More intuitive UI – You’ll be able to play with the software yourself from today, but we think you’ll agree that it’s far more natural to use. Having had a few days in advance to use it we can safely say that it’s far preferable to CCC, but will require a certain amount of re-education if you’re expert with the previous software.
Easier to update, uninstall and reinstall – Keeping up to date is always a bugbear with drivers. Radeon Crimson streamlines the process of notifications and installation, and also includes an updated uninstaller tool (AMD Clean Uninstall Utility) which will completely eradicate AMD software from your system if necessary. The tool is also available separately from http://support.amd.com/en-us/kb-articles/Pages/AMD-Clean-Uninstall-Utility.aspx.
FreeSync low frame-rate concerns addressed – Framerates below a monitor’s FreeSync minimum (typically ~35fps) caused the monitor to default to a low frame rate mode, artificially limiting performance and providing a poorer experience than strictly necessary. Now monitors with a FreeSync refresh rate range >2.5x the minimum refresh will see frame rate compensation thanks to the driver injecting repeated frames at a high frame rate. As usual, as soon as a new frame is rendered the screen will be updated, but this should greatly improve the experience when performance dips below the low-end of the threshold. Unfortunately it's not available on systems with a narrow FreeSync range such as the 35-75Hz models, but hopefully a solutions for them will be found soon.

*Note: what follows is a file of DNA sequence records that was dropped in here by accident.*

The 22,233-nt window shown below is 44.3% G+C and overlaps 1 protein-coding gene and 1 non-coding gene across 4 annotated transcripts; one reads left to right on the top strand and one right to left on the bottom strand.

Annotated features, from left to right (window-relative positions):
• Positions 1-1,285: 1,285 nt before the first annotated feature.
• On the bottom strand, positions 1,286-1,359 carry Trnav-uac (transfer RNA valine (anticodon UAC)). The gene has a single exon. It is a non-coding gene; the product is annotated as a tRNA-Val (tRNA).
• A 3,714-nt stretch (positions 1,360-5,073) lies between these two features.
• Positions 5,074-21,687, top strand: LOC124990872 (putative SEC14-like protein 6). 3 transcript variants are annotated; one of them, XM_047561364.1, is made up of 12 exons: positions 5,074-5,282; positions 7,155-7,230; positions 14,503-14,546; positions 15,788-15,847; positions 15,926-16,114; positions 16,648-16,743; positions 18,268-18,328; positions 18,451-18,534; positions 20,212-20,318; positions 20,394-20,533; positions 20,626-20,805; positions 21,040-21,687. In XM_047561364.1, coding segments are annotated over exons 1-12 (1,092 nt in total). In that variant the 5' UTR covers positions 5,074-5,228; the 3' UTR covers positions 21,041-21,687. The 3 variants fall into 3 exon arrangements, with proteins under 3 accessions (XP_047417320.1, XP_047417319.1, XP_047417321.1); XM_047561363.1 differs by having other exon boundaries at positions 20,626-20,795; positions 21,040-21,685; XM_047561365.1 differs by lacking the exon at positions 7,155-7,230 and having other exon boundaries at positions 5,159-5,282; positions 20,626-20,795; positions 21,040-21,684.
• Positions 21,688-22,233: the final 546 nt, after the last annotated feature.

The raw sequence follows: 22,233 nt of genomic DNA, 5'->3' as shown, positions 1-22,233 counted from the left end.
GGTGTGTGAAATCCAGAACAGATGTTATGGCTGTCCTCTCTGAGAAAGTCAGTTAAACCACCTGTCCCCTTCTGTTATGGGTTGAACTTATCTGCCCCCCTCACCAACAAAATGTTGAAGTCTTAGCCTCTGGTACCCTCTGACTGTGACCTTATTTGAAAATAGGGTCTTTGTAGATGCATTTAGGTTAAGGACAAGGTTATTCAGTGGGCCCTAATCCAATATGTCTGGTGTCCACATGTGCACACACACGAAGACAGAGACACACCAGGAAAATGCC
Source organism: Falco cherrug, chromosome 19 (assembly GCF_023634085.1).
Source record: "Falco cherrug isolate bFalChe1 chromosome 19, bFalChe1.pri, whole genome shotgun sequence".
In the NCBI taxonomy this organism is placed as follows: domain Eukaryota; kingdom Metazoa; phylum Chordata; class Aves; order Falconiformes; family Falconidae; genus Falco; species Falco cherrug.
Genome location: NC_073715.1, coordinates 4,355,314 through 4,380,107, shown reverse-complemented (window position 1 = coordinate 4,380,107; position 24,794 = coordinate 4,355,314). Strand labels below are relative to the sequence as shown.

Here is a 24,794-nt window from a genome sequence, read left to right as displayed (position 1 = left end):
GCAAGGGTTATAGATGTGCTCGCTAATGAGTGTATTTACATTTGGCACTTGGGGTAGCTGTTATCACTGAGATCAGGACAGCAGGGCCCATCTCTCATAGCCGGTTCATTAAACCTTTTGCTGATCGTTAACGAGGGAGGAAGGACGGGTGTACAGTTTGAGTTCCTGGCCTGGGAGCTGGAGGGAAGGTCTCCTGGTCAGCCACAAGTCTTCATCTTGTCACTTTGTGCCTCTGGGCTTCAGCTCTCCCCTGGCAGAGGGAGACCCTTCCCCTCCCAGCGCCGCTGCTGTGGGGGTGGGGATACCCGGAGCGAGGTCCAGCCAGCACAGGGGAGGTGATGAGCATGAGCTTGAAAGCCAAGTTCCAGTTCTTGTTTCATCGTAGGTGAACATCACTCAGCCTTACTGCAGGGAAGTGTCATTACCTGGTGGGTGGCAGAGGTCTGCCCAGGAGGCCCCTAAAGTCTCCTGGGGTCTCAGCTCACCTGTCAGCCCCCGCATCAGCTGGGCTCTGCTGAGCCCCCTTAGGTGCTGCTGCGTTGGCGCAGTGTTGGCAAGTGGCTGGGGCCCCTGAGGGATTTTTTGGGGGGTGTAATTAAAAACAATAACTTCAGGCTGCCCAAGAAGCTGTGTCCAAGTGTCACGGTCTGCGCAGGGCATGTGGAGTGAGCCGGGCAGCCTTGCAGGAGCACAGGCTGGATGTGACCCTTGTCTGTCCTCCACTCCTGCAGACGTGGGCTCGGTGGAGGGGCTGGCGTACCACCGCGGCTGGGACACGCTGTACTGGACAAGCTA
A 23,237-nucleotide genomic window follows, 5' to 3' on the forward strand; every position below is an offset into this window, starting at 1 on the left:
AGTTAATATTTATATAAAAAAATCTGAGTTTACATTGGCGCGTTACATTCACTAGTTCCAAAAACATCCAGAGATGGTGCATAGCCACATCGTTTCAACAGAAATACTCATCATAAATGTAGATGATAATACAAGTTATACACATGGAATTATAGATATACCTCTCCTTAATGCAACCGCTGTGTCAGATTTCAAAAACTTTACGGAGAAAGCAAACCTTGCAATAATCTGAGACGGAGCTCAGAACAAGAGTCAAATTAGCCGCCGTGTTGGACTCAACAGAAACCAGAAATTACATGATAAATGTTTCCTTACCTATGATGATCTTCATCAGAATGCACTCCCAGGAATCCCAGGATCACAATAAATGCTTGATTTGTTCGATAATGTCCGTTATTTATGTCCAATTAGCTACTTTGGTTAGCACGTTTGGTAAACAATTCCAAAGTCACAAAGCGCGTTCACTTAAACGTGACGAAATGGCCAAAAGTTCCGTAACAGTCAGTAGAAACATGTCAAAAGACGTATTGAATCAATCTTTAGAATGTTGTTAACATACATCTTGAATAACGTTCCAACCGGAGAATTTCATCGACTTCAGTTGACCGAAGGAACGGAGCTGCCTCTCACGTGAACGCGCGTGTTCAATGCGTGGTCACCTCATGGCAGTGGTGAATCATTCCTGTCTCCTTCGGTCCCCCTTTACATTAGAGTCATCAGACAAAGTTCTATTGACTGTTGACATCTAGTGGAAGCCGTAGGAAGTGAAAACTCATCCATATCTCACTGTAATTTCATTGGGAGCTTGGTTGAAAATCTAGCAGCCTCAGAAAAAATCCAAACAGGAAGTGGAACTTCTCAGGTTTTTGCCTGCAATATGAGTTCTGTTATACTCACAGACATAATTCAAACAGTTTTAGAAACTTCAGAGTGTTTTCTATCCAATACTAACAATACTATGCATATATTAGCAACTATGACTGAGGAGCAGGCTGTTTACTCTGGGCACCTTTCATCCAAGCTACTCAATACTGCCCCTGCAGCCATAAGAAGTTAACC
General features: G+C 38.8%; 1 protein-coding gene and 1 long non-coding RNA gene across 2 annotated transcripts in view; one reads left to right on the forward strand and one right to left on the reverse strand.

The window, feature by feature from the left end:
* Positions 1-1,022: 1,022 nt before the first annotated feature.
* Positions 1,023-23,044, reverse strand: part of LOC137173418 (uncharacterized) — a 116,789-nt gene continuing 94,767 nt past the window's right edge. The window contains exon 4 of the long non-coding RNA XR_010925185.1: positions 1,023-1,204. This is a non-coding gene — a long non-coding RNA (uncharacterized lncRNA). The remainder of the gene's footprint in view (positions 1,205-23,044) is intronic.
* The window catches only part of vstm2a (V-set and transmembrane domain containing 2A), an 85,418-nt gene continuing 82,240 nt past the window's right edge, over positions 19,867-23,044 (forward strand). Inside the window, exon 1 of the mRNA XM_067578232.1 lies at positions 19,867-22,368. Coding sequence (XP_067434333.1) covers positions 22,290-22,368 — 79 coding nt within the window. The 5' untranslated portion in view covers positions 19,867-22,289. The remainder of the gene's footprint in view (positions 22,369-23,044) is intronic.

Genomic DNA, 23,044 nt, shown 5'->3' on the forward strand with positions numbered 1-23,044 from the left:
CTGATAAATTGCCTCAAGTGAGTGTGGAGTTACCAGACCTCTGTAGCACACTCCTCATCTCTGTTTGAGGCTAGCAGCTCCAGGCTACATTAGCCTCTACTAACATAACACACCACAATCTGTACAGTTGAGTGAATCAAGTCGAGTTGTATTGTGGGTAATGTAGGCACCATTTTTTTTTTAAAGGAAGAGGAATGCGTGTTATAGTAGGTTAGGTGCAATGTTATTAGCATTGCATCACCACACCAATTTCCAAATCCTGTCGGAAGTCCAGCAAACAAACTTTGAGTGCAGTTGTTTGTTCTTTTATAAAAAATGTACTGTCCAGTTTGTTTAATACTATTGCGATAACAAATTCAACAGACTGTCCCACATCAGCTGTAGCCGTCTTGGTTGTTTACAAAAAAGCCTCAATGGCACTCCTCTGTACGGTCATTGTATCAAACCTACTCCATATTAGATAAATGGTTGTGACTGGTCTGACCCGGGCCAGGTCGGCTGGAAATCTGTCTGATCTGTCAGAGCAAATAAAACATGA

Frame Pacing Improvements – now implemented for DirectX 9 games, which in particular will benefit AMD Crossfire systems.
Improved framework for new features – The layout and underlying codebase of Radeon Crimson will make implementing new features straightforward, rather than the somewhat haphazard means AMD have had to integrate it into CCC.
A more in-depth look at Radeon Crimson will follow in the coming days when we’ve had a chance to test it against previous driver versions. With that in mind, here are our tentative thoughts on the new utility.
Usability - It's now far easier to browse hardware options with the improved UI. Catalyst Control Center was a maze of tabs, drop-down menus and checkboxes, and finding specific features was a chore for any newcomer. AMD specific features did see some development from a UI perspective - Eyefinity for example - but Radeon Crimson's UI is both sleek and fast without overly reducing complexity.